Poor editing, ancient material included
A Customer on Jun 14, 2003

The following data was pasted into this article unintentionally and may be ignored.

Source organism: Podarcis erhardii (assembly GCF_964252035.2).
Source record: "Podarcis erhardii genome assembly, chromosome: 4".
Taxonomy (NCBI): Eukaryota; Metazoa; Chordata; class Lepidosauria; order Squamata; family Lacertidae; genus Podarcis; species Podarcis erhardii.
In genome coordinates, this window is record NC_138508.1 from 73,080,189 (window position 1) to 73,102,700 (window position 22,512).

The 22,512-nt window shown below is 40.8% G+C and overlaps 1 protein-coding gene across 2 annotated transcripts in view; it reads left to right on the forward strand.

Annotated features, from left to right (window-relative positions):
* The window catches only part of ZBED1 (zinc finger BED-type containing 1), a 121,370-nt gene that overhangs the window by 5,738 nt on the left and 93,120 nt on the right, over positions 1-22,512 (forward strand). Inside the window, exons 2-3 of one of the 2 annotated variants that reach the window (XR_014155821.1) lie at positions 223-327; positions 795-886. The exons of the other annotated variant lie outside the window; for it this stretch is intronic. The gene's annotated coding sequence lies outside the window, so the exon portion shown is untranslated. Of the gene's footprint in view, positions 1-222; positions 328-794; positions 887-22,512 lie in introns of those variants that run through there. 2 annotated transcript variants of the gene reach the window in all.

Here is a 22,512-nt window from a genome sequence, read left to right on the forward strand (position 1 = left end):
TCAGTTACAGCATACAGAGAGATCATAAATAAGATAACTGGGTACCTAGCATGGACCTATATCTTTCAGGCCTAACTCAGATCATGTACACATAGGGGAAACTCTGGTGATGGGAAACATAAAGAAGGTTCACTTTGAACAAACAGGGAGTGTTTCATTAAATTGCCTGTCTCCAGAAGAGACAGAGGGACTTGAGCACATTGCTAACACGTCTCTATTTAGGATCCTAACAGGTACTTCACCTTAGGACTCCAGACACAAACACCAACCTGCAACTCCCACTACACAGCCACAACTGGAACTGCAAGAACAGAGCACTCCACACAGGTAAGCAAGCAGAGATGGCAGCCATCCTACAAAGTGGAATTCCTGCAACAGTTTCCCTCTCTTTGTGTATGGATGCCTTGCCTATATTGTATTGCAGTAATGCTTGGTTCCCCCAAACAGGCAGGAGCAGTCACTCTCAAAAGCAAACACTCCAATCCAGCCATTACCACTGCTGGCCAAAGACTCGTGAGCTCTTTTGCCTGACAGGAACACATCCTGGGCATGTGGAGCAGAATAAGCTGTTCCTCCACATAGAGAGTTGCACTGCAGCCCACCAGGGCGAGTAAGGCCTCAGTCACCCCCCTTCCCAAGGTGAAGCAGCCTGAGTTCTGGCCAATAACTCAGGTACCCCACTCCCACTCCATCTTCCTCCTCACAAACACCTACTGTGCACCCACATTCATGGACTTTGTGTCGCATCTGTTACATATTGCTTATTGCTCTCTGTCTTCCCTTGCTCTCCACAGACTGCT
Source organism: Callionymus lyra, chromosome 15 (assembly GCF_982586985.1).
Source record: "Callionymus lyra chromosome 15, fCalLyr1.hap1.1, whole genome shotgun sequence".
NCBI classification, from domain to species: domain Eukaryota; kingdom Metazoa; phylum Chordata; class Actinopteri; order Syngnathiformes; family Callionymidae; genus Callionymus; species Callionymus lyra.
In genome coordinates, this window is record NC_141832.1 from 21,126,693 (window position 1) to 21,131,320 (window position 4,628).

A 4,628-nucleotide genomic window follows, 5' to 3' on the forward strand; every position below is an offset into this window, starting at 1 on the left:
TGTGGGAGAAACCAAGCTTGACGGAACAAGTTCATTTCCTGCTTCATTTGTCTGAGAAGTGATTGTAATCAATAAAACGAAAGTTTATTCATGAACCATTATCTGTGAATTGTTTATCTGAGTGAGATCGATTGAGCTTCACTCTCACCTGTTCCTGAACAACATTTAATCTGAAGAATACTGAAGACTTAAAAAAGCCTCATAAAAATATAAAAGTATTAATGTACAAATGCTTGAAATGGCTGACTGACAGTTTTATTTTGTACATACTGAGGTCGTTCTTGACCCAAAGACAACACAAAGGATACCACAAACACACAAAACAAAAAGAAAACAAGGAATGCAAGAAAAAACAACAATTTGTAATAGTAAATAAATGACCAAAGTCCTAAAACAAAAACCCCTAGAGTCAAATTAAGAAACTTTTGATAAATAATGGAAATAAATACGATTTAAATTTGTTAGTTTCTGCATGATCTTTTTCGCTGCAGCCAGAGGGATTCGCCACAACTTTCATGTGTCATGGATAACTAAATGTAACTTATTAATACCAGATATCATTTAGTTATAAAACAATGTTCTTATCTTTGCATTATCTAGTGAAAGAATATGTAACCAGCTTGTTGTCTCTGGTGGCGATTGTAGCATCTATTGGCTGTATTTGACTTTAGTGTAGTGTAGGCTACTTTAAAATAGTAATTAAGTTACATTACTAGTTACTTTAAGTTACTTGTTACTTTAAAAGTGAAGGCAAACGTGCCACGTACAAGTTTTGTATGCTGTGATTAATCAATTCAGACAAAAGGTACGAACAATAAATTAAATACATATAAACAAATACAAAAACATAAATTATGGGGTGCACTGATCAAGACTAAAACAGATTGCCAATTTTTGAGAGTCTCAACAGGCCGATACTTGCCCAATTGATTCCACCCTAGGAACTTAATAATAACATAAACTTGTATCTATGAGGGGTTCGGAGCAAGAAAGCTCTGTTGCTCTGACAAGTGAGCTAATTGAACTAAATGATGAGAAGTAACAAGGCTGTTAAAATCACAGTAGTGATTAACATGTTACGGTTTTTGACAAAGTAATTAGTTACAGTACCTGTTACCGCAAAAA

This book contains far too much on old parts that are no longer made or used, and not nearly enough on current information needed on the job. You can learn what they have in here about Windows XP simply from Windows XP's own help system. This chapter is so elementary as to be almost useless to a tech. Even an XP newbie can learn this much on their own. I *sincerely* hope that NO PROFESSORS ORDER IT!!!! This is apparently the only thing that will make them notice that they need to take this book apart from page 1 through the final page and totally rewrite it. And, if you are a teacher, you are going to have to do a lot of work to overcome the limitations of this book. They did a terrible job of editing it, and if you, as a student, are using it for the A+ course, you will find yourself trudging through dreary page after page of stuff that is no longer relevant. How many customers have computers that are older than 1995? That would make them 8 years old. How many years does a hard drive last on the average before it begins to fail simply from "old age." When it does, what does the *average* user do? Fix the computer?? Or just go get a new one at today's cheap prices? That should give the author and publishers a very large clue as to what they need to do on the next edition. If you are new to tech stuff, you will not always be able to tell which parts to pay the most attention to because it can be hard to tell what's new and what's old. This book needs a *very* significant weeding with careful removal of what's no longer very relevant. It requires significant additions of the latest information. At the absolute least, the old material should be confined to a section labeled OLD MATERIAL, READING NOT NECESSARY! If you go with this book, and your teacher doesn't teach you the newer stuff, you are going to struggle when you get on the job because you will require a lengthy amount of on the job teaching before you know what you are doing. This will hold your income to a lower level than it would be if you knew more. It also could mean that your employer will not be happy with you. Now that I have beaten up on the publisher, the editor and the author -- which they *richly* deserve -- I will add that the book does do a good job of presenting some of the material clearly, and usually provides some interesting stuff that helps you retain what you just read. So, it is not a total waste. The author obviously has considerable talent, and should *put it to good use* and turn this book into what it *could* be instead of what it is today. If the publisher won't go along with that, then there is probably a good one who will. But at this point, you have to be willing to put up with a heck of a lot of nearly useless old details if you're going to plunk down your cash and buy this book. Oh, and by the way, you can ignore the glowing review from the publisher or publisher's friend which you are likely to see on this site. I mean, they do want to sell books, don't they?? How likely are they to dwell on the negative points and the quantity of old material in here? Not likely, in my opinion. (Sorry guys, but you know perfectly well that this is true.)